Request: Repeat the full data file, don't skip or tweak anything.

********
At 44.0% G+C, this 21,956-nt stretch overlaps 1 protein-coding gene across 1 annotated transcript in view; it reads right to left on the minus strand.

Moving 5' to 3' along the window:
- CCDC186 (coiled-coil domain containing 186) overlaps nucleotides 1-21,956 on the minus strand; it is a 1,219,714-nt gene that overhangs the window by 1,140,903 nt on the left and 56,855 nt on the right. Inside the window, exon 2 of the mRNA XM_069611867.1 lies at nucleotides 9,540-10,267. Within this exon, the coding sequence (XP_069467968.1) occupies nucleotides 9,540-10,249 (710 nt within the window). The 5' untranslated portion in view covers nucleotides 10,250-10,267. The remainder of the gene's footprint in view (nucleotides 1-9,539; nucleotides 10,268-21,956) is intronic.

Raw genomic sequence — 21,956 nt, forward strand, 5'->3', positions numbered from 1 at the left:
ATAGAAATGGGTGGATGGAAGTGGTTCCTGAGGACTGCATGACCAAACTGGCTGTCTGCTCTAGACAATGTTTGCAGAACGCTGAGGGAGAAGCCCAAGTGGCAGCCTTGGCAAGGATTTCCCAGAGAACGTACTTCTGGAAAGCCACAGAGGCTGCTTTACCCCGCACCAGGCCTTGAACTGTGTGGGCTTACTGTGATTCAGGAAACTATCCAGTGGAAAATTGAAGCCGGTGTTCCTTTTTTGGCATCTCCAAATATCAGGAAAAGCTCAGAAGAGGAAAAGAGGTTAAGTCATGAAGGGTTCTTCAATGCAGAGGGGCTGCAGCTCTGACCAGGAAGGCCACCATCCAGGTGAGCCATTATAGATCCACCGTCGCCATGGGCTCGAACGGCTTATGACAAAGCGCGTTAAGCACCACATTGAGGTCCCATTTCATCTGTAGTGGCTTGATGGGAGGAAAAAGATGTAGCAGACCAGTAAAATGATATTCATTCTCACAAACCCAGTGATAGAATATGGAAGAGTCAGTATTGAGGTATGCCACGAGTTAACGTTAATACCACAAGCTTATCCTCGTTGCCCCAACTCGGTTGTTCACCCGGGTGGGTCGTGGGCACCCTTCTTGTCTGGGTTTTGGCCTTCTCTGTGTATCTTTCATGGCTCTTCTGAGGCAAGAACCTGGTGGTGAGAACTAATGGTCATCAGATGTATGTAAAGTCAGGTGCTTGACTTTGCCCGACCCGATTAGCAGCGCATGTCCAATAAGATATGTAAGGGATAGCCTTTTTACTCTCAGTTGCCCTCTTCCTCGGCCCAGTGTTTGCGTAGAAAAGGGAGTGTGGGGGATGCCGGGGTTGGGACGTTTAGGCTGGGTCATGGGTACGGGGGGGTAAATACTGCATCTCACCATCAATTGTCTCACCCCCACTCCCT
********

At 44.0% G+C, this 21,956-nt stretch overlaps 1 protein-coding gene across 1 annotated transcript in view; it reads right to left on the minus strand.

Moving 5' to 3' along the window:
- CCDC186 (coiled-coil domain containing 186) overlaps nucleotides 1-21,956 on the minus strand; it is a 1,219,714-nt gene that overhangs the window by 1,140,903 nt on the left and 56,855 nt on the right. Inside the window, exon 2 of the mRNA XM_069611867.1 lies at nucleotides 9,540-10,267. Within this exon, the coding sequence (XP_069467968.1) occupies nucleotides 9,540-10,249 (710 nt within the window). The 5' untranslated portion in view covers nucleotides 10,250-10,267. The remainder of the gene's footprint in view (nucleotides 1-9,539; nucleotides 10,268-21,956) is intronic.

Raw genomic sequence — 21,956 nt, forward strand, 5'->3', positions numbered from 1 at the left:
ATAGAAATGGGTGGATGGAAGTGGTTCCTGAGGACTGCATGACCAAACTGGCTGTCTGCTCTAGACAATGTTTGCAGAACGCTGAGGGAGAAGCCCAAGTGGCAGCCTTGGCAAGGATTTCCCAGAGAACGTACTTCTGGAAAGCCACAGAGGCTGCTTTACCCCGCACCAGGCCTTGAACTGTGTGGGCTTACTGTGATTCAGGAAACTATCCAGTGGAAAATTGAAGCCGGTGTTCCTTTTTTGGCATCTCCAAATATCAGGAAAAGCTCAGAAGAGGAAAAGAGGTTAAGTCATGAAGGGTTCTTCAATGCAGAGGGGCTGCAGCTCTGACCAGGAAGGCCACCATCCAGGTGAGCCATTATAGATCCACCGTCGCCATGGGCTCGAACGGCTTATGACAAAGCGCGTTAAGCACCACATTGAGGTCCCATTTCATCTGTAGTGGCTTGATGGGAGGAAAAAGATGTAGCAGACCAGTAAAATGATATTCATTCTCACAAACCCAGTGATAGAATATGGAAGAGTCAGTATTGAGGTATGCCACGAGTTAACGTTAATACCACAAGCTTATCCTCGTTGCCCCAACTCGGTTGTTCACCCGGGTGGGTCGTGGGCACCCTTCTTGTCTGGGTTTTGGCCTTCTCTGTGTATCTTTCATGGCTCTTCTGAGGCAAGAACCTGGTGGTGAGAACTAATGGTCATCAGATGTATGTAAAGTCAGGTGCTTGACTTTGCCCGACCCGATTAGCAGCGCATGTCCAATAAGATATGTAAGGGATAGCCTTTTTACTCTCAGTTGCCCTCTTCCTCGGCCCAGTGTTTGCGTAGAAAAGGGAGTGTGGGGGATGCCGGGGTTGGGACGTTTAGGCTGGGTCATGGGTACGGGGGGGTAAATACTGCATCTCACCATCAATTGTCTCACCCCCACTCCCT